BRAKER v2.1.5 (Brůna et al. 2020), a combination of the GeneMark-ET (Lomsadze et al. 2014) and AUGUSTUS (Stanke et al. 2006, 2008) annotation tools, was used for gene prediction. AUGUSTUS used 51.86 million high-quality paired end RNA-seq reads as extrinsic evidence into the gene prediction and identified 12,173 genes encoding 12,228 proteins, with a BUSCO score of 98.8%. Contigs were scaffolded into 43 scaffolds using SLR (Luo et al. 2019), and polished with 4.2 million trimmed PE Illumina reads obtained from the same genomic DNA, using Pilon (Walker et al. 2014). The final A. atra genome assembly had a size of 39.62 Mb. The quality of the assembled data was assessed using QUAST (Gurevich et al. 2013) (Table 1). The assembled sequence had an N50 of 3.89 Mb and L50 was 4, with an average GC content of 50.87%. The genome comprises of 8.02% transposable elements, as identified using the RepeatModeler pipeline (Flynn et al. 2020). The quality and completeness of the assembled genome was estimated using benchmarking universal single-copy ortholog (BUSCO) software v5.0.0 (Seppey et al. 2019). The completeness of this genome is 98.8% (Table 1). Out of 749 total BUSCO groups searched, the assembly contained 705 complete single-copy, 44 complete duplicated, and 9 missing orthologs, and no fragmented BUSCO was observed. Similar relatively high numbers of duplicated BUSCO groups were also reported in other Alternaria genomes (Bihon et al. 2016; Feng et al. 2021).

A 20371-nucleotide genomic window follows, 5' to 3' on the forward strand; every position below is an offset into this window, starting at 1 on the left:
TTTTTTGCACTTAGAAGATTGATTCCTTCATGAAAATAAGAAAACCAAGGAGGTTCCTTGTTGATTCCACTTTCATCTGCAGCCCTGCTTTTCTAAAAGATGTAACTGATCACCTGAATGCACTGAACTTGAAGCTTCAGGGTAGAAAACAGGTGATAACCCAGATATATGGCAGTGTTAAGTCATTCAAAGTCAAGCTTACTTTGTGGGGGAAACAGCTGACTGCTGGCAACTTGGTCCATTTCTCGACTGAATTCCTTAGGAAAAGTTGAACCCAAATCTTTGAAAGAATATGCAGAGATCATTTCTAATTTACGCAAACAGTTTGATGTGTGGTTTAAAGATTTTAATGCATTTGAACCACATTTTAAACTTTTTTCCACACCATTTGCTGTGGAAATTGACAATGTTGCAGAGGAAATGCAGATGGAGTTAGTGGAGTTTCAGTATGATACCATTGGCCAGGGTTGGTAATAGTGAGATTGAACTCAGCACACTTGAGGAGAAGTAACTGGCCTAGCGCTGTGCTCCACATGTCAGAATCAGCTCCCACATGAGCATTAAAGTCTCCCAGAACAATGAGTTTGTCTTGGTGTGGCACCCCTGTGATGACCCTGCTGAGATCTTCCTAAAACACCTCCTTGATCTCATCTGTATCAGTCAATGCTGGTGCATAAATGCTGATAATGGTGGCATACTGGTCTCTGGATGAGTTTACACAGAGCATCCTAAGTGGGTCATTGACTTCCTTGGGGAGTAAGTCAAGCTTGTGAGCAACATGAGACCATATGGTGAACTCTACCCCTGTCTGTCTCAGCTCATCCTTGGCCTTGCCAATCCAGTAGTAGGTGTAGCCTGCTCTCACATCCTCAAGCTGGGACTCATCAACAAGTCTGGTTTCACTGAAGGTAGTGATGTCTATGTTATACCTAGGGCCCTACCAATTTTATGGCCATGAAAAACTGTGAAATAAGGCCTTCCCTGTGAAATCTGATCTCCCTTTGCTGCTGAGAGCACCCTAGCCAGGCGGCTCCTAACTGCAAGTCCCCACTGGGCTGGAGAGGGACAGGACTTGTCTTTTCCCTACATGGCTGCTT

Gene ontology terms were associated with 1,872 transcriptional genes and 1,193 transmembrane proteins (Supplementary File S1). Protein domains were searched for in the Pfam database (Mistry et al. 2007), and 241 predicted proteins containing domains for fungal-specific transcription genes and 41 Laminin proteins used for adhesion of fungal conidia to host were also identified. The A. atra proteome contained 1,479 putative secreted proteins, 1,330 signal-peptide-containing proteins, and 1,148 potential effector proteins (Supplementary File S1), as predicted by TargetP-2.0 (Emanuelsson et al. 2007), SignalP-5.0 (Petersen et al. 2011), and EffectorP-2.0 (Sperschneider et al. 2016), respectively. Furthermore, 128 unique CAZy families were identified using conserved unique peptide patterns (CUPP). Barrett and Lange (2019) assigned 635 CUPP groups with 180 unique EC numbers to specify enzyme-catalyzed property. Using a blast (HSP) high-scoring segment pair, 23 gene clusters responsible for the production of the pathogenicity factor Destruxin-B, an important secondary metabolite produced by pathogenic Alternaria spp. (Rajarammohan et al. 2019), were also identified (Supplementary File S1). PFAM domain output showed that 17 TBC-associated domains and 100 fungus-specific HET domains were present. Proteins with these domains are used by fungi to inactivate specific membrane-trafficking processes and, ultimately, lead to the death of the host’s cells (Gabernet-Castello et al. 2013; Paoletti and Clavé 2007). Six toxin gene families—namely, HicA toxin, HigB-like toxin, ParE-like toxin, Toxin YhaV, YafO toxin, and YdaT toxin—were identified by PFAM. The domains of some other toxins—namely, CDtoxinA, Chi-conotoxin, Conotoxin, Endotoxin_N, Fst_toxin, MazE_antitoxin, ParD_antitoxin, VapB_antitoxin, and Zeta_toxin—were also present in the A. atra proteome (Supplementary File S1). Identification of these toxins will facilitate genome comparisons within the species and enhance our understanding of the principle behind molecular mechanisms underlying the pathogenicity and host specificity of this fungal pathogen.